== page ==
Even after qualifying for graduate and post-graduate programmes in a subject of their interest, students are hardly able to articulate convincingly the reasons why they chose that particular subject
I have observed during my academic stint, that not only among students, of both natural sciences and social sciences but also many a times through a case study of myself that “why” is the question in which the essence of academia lies. However, students in Pakistan are so poorly trained in coping with this question that, even after qualifying for graduate and post-graduate programs in a subject of their interest, they are hardly able to articulate convincingly the reasons behind why they chose that particular subject if are ever asked about it.
The above claim can be illustrated from one of my recent experiences in an MPhil class when one of our teachers, who was teaching us research methodology, asked in the first class why we wanted to pursue MPhil in International Relations and initially the whole class had blank looks on their face and, then a few moments later, clichéd reasons for their motivation behind MPhil in IR started pouring in repeatedly. Similarly, I personally experienced answering the ‘why’ question quite difficult when I was applying for various scholarships abroad to pursue my masters degree, and as part of the application, I had to write a personal statement in which I was supposed to answer convincingly why I pursued an undergraduate program in a particular subject and why I wanted to pursue a graduate program via scholarship.
There is a dire need to introduce the culture of ‘why’ in our curricula so that students can make informed choices about what they want to study and where they want to go with it. Making the academic discourse a bit challenging can cater to this gap in our curricula, besides incentivising a diverse range of professions so that students can pursue them with the same conviction they find in chasing the civil service
The reason for students being so poor in coping with ‘why’ can be attributed to a lack of academic counseling and a less than challenging academic discourse. Students’ inability to answer ‘why’ has also robbed them of critically thinking about why they want to become what they want to become in their professional lives. In their ill thoughtout reasons behind a particular profession they want to pursue, there are omens for the society at large about whether it will make its way out of the shambolic situation it is imprisoned in or it will fester.
I would like to illustrate the dangerous trajectory our society has been lurching towards because of paying less heed to the ‘why’ in our academic discourse by shedding light on the aspirations of the best lot behind pursuing Central Superior Services (CSS) exam. For those who do not know about this exam, let me give you a bird’s eye view of this exam.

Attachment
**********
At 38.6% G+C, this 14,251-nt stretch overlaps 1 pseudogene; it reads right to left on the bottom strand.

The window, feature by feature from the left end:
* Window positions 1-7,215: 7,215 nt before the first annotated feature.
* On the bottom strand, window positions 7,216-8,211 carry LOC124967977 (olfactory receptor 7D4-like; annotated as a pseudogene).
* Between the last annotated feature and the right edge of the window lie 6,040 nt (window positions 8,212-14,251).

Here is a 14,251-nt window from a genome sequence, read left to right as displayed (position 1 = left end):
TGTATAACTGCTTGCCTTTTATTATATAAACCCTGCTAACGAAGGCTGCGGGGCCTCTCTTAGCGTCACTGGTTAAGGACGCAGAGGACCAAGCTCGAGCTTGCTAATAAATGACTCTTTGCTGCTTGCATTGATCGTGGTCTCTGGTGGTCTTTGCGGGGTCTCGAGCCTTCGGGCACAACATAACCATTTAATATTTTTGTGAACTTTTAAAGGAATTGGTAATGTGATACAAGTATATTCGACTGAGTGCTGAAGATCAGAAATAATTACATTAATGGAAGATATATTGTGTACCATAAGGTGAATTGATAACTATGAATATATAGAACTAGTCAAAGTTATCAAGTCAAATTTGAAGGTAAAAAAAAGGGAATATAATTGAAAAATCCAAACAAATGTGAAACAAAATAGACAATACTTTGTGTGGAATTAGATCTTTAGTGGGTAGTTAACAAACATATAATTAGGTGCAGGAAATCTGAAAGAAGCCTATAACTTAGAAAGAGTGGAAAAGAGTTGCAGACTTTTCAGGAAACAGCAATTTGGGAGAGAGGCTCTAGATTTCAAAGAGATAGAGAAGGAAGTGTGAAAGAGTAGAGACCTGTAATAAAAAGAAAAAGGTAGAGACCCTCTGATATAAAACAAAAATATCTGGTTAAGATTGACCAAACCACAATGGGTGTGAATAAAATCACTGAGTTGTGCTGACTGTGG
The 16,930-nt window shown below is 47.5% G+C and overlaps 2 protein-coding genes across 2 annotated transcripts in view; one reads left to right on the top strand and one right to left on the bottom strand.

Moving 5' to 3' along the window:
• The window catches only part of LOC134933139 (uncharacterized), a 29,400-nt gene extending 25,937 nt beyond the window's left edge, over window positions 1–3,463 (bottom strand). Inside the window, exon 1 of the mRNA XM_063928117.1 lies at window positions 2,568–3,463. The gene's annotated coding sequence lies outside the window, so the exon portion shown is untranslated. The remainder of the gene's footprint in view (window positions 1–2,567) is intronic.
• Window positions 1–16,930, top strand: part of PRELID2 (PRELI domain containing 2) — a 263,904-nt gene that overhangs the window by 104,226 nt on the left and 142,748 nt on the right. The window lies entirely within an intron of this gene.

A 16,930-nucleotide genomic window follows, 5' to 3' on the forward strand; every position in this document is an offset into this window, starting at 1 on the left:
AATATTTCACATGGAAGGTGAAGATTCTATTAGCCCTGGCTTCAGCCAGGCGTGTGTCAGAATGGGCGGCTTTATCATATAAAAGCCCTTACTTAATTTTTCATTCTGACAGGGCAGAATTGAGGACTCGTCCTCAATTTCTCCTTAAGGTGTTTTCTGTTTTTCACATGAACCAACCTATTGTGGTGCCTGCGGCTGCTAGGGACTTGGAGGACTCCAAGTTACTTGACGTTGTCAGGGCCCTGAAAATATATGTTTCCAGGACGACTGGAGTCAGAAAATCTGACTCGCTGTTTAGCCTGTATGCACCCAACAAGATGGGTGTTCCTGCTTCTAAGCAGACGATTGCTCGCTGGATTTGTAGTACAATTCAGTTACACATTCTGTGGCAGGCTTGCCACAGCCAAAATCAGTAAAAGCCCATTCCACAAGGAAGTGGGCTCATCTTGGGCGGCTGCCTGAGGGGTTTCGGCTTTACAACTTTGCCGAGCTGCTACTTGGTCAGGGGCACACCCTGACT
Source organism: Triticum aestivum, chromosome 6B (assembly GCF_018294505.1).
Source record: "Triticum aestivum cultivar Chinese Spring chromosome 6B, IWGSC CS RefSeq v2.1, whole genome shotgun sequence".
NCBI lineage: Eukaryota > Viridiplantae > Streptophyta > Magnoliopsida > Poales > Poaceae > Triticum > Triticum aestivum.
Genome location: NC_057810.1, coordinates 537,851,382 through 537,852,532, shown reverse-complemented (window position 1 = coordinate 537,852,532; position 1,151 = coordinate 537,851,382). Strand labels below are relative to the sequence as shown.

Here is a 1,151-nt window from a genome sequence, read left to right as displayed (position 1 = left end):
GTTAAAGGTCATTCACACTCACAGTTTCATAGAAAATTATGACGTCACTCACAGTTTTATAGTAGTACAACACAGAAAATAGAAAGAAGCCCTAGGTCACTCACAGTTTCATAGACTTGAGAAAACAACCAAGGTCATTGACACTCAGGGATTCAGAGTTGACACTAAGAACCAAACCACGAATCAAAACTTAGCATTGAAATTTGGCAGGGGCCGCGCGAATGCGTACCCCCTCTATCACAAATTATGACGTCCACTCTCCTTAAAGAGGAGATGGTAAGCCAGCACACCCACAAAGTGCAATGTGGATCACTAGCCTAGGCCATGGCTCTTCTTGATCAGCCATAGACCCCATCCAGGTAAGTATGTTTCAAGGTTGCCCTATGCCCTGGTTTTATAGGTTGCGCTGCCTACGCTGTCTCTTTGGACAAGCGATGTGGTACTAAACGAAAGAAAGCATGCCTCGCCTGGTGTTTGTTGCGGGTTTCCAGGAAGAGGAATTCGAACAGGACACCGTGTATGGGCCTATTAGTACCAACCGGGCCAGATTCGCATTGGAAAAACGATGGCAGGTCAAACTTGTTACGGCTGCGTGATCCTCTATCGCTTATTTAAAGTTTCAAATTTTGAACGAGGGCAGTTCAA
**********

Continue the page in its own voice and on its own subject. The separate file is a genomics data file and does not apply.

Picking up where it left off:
CSS is a highly competitive exam held in Pakistan every year through which young aspirants from diverse academic backgrounds, majority of them from a middle class, make their way to bureaucracy, which is considered to be the backbone of a political system in Pakistan.
Being one of the aspirants of CSS for the last couple of years, I have been in conversations with a small pool of very intelligent people who have devoted themselves to qualify for this exam. Out of sheer curiosity, I asked what drives them to go after CSS or why they are so passionate about it, I have asked majority of aspirants from multiple academic backgrounds comprising both natural and social sciences, and the common theme I found across the vast spectrum of students coming from diverse backgrounds was, “I am fascinated by CSS because it’s the most lucrative, powerful and influential job. Most importantly, by being in bureaucracy, it can be guaranteed that I, along with my family, can lead a peaceful and respected life in Pakistan which is not possible in any other profession.”There are very few people who are genuinely driven by their aspirations of CSS other than following the above theme.
Lust for power and money and considering that social security is in only being offered in bureaucracy should be a sign of worry for the society at large in Pakistan because their aspirations for CSS were inspired by those already in power and their induction into the system with such aspirations will be reinforcing the status quo. It’s reflects in their aspirations that they are waiting for their turn to act like those who are already in power and are misusing it.
There is a dire need to introduce the culture of “why” in our curricula so that students can make an informed choice about what they want to study and where they want to go with it. Making the academic discourse a bit challenging can cater to this gap in our curricula also, incentivising other professions, so that students can pursue them with the same conviction and vigour they find in chasing bureaucracy.
In knowing ‘why’, an essence of human existence lies at its peak according to David Brooks, who writes for The New York Times, a person knowing ‘why’ in heir life can endure any ‘how.’
There is a reason to quote Brooks here and that is that inculcating ‘why’ among students will inspire these students later on in their professional pursuits and they will join and inspire all those professions which can contribute to society and which Pakistan badly needs like academia, medical, engineering, painting etc.; no matter, how many odds they might come across in making their contributions materialised.
The writer is an MPhil scholar studying International Relations at Department of Political Science in University of the Punjab, Lahore. He can be reached at [email protected], https://www.facebook.com/inamullah.marwat.56